"Work experiences and personality development in young adulthood"
This longitudinal study provides an analysis of the relationship between personality traits and work experiences with a special focus on the relationship between changes in personality and work experiences in young adulthood. Longitudinal analyses uncovered 3 findings. First, measures of personality taken at age 18 predicted both objective and subjective work experiences at age 26. Second, work experiences were related to changes in personality traits from age 18 to 26. Third, the predictive and change relations between personality traits and work experiences were corresponsive: Traits that "selected" people into specific work experiences were the same traits that changed in response to those same work experiences. The relevance of the findings to theories of personality development is discussed.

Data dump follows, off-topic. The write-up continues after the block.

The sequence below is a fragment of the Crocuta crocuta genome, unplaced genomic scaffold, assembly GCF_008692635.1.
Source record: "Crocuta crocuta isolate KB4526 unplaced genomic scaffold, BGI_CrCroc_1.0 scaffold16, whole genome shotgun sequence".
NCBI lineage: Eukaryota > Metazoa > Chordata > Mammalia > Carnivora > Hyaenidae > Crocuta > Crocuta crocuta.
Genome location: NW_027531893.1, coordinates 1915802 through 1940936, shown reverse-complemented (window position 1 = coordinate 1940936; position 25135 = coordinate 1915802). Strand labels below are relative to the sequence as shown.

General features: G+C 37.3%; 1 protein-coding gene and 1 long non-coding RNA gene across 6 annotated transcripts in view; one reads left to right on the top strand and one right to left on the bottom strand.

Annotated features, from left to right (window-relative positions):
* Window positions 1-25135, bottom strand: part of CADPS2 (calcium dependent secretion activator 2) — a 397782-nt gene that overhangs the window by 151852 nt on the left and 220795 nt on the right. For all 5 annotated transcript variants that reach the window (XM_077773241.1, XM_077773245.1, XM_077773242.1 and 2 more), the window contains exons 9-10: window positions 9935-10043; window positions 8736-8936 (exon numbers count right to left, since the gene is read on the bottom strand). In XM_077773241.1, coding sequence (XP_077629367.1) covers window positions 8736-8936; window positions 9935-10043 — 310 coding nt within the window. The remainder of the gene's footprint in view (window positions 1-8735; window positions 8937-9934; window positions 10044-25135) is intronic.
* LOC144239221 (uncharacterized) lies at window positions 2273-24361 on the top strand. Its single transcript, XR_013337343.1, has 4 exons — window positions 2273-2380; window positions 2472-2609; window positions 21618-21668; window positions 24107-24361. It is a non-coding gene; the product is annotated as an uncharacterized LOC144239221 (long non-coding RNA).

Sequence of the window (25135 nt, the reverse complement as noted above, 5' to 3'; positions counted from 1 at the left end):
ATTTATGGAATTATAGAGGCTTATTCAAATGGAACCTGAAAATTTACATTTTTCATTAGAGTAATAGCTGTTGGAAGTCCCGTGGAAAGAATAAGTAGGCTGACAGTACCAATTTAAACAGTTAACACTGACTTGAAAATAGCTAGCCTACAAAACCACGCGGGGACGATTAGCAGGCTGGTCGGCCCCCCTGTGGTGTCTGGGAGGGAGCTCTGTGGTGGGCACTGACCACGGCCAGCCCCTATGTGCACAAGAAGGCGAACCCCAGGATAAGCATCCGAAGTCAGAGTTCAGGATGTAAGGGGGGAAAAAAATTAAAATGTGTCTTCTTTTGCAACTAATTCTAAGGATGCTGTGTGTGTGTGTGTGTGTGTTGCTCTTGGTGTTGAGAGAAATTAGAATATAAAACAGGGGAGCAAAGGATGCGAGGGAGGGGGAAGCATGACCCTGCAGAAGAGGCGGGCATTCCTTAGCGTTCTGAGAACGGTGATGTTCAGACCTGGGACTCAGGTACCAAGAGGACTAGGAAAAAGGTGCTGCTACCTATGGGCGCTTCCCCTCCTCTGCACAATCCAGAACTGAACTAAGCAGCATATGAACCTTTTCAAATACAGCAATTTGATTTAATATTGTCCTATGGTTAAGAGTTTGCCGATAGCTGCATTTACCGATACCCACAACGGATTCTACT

Research informed by the sociogenic framework has shown that work experiences are related to personality change. Unfortunately, much of the research inspired by the sociogenic perspective overlooks the reciprocal relationship between personality and work (cf. Kohn & Schooler, 1982). For example, longitudinal studies show that early-emerging traits, detectable in the first decade of life or in adolescence, also influence what people do for a living as adults (Caspi, Elder, & Bem, 1987, 1988; Helson, Elliott, & Leigh, 1989; Judge, Higgins, Thoreson, & Barrick, 1999). The association between personality and work is thus likely to reflect two mutually supportive life-course dynamics: social selection, wherein people select environments that are correlated with their psychological characteristics, and social influence, wherein environmental experiences are likely to affect psychological functioning (p.583)
KeywordsSocial Psychology, Personality, Personality Trait, Work Experiences, Personality Development, Personal Development
ThemesPsychological Centrality of Work
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